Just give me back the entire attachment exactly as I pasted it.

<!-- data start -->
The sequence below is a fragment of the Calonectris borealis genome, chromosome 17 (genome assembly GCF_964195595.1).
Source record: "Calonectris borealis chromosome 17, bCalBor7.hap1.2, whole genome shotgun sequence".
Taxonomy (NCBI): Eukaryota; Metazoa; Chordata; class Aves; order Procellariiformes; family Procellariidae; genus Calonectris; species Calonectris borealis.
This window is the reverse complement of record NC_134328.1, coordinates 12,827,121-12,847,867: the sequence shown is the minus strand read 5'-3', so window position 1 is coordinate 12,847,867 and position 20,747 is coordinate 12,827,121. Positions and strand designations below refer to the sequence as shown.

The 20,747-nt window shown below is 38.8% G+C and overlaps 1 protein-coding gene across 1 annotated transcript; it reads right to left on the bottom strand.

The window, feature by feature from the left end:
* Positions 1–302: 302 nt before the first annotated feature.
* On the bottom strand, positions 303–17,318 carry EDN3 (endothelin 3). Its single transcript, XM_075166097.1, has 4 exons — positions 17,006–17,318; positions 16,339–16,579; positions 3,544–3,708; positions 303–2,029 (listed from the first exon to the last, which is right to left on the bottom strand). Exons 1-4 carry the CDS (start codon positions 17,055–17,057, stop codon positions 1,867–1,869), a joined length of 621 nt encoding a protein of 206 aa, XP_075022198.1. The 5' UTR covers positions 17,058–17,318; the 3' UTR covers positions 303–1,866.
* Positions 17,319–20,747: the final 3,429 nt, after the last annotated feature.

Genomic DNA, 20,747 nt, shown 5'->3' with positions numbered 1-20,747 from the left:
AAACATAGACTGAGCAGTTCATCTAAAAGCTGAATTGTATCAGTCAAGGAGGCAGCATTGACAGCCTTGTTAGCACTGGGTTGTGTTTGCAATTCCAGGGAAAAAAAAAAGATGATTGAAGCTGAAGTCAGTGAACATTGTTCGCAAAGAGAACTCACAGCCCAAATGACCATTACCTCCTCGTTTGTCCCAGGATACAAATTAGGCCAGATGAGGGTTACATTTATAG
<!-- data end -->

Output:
The sequence below is a fragment of the Calonectris borealis genome, chromosome 17 (genome assembly GCF_964195595.1).
Source record: "Calonectris borealis chromosome 17, bCalBor7.hap1.2, whole genome shotgun sequence".
Taxonomy (NCBI): Eukaryota; Metazoa; Chordata; class Aves; order Procellariiformes; family Procellariidae; genus Calonectris; species Calonectris borealis.
This window is the reverse complement of record NC_134328.1, coordinates 12,827,121-12,847,867: the sequence shown is the minus strand read 5'-3', so window position 1 is coordinate 12,847,867 and position 20,747 is coordinate 12,827,121. Positions and strand designations below refer to the sequence as shown.

The 20,747-nt window shown below is 38.8% G+C and overlaps 1 protein-coding gene across 1 annotated transcript; it reads right to left on the bottom strand.

The window, feature by feature from the left end:
* Positions 1–302: 302 nt before the first annotated feature.
* On the bottom strand, positions 303–17,318 carry EDN3 (endothelin 3). Its single transcript, XM_075166097.1, has 4 exons — positions 17,006–17,318; positions 16,339–16,579; positions 3,544–3,708; positions 303–2,029 (listed from the first exon to the last, which is right to left on the bottom strand). Exons 1-4 carry the CDS (start codon positions 17,055–17,057, stop codon positions 1,867–1,869), a joined length of 621 nt encoding a protein of 206 aa, XP_075022198.1. The 5' UTR covers positions 17,058–17,318; the 3' UTR covers positions 303–1,866.
* Positions 17,319–20,747: the final 3,429 nt, after the last annotated feature.

Genomic DNA, 20,747 nt, shown 5'->3' with positions numbered 1-20,747 from the left:
AAACATAGACTGAGCAGTTCATCTAAAAGCTGAATTGTATCAGTCAAGGAGGCAGCATTGACAGCCTTGTTAGCACTGGGTTGTGTTTGCAATTCCAGGGAAAAAAAAAAGATGATTGAAGCTGAAGTCAGTGAACATTGTTCGCAAAGAGAACTCACAGCCCAAATGACCATTACCTCCTCGTTTGTCCCAGGATACAAATTAGGCCAGATGAGGGTTACATTTATAG